C question

John Ruschmeyer john at moncol.UUCP
Fri Apr 19 00:52:21 AEST 1985

>From: kjm at ut-ngp.UUCP (Ken Montgomery)
>Message-ID: <1617 at ut-ngp.UUCP>
>From: lspirkov at udenva.UUCP (Goldilocks)
>>In article <> jack at boring.UUCP (Jack Jansen) writes:
>>>procedure p(var i:integer):integer;
>              ^^^
>>>    p := i;
>>>    i := i+1;
>>>end (* p *);
>>you obviously don't know your pascal!  a function returns
>>something.  a procedure doesn't.
>>                                        Goldi
>The 'var' keyword has the effect that the value of 'i' is assigned
>to the corresponding actual parameter in the calling routine at the
>termination of the called routine.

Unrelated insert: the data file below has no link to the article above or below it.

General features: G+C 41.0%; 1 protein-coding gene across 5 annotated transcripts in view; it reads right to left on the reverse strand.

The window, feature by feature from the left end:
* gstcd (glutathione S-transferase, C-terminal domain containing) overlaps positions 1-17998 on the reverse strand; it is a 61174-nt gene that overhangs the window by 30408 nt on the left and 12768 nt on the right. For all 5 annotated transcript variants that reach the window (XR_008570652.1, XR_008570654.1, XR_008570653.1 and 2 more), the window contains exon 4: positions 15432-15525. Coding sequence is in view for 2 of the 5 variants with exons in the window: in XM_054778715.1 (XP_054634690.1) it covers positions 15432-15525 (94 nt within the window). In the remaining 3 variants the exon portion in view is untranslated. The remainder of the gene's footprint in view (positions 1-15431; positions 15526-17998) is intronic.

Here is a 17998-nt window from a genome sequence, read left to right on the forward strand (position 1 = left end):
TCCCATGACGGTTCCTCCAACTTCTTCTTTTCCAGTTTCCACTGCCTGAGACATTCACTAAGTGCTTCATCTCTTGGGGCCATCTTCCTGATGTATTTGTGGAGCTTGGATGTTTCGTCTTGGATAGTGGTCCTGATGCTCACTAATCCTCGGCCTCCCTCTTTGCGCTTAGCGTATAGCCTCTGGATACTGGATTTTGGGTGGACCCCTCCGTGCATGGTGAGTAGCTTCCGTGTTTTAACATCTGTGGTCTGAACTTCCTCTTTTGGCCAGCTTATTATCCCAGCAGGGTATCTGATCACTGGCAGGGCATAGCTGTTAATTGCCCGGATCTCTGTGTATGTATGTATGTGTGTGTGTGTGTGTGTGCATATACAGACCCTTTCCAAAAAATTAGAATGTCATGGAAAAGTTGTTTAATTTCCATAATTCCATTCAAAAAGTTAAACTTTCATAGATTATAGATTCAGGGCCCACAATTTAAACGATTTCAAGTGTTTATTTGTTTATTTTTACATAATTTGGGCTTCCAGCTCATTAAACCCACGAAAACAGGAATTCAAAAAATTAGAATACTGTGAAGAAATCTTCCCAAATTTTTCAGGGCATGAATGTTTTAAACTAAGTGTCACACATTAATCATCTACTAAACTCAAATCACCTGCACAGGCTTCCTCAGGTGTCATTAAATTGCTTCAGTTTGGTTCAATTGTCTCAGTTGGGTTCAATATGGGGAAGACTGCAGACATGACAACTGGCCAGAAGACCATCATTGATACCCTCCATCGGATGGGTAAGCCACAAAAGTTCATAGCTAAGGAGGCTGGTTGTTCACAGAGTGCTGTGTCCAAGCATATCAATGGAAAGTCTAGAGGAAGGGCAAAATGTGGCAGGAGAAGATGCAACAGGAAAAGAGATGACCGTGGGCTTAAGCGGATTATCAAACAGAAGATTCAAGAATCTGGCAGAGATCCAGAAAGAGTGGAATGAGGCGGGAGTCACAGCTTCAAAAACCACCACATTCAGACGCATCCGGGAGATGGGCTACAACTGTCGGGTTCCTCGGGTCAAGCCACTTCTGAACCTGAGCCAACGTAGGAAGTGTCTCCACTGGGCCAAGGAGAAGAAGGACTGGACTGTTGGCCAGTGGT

What goldi was referring to was this:

>procedure p(var i:integer):integer;

The part I have highlighted is used in a FUNCTION declaration to declare
the type of the value returned. The type of values returned by a PROCEDURE
is declared by the 'var' as you pointed out.

The correct declaration is:

	procedure p(var i:integer);

I don't have the original article handy, but it almost looks like someone
was trying to perform the illegal:

	function p(var i:integer):integer;

which would be an attempt at declaring a function which returns two values.
I pray that somewhere there isn't a compiler which would accept that. 
(Ooh, ick!)

Name:		John Ruschmeyer
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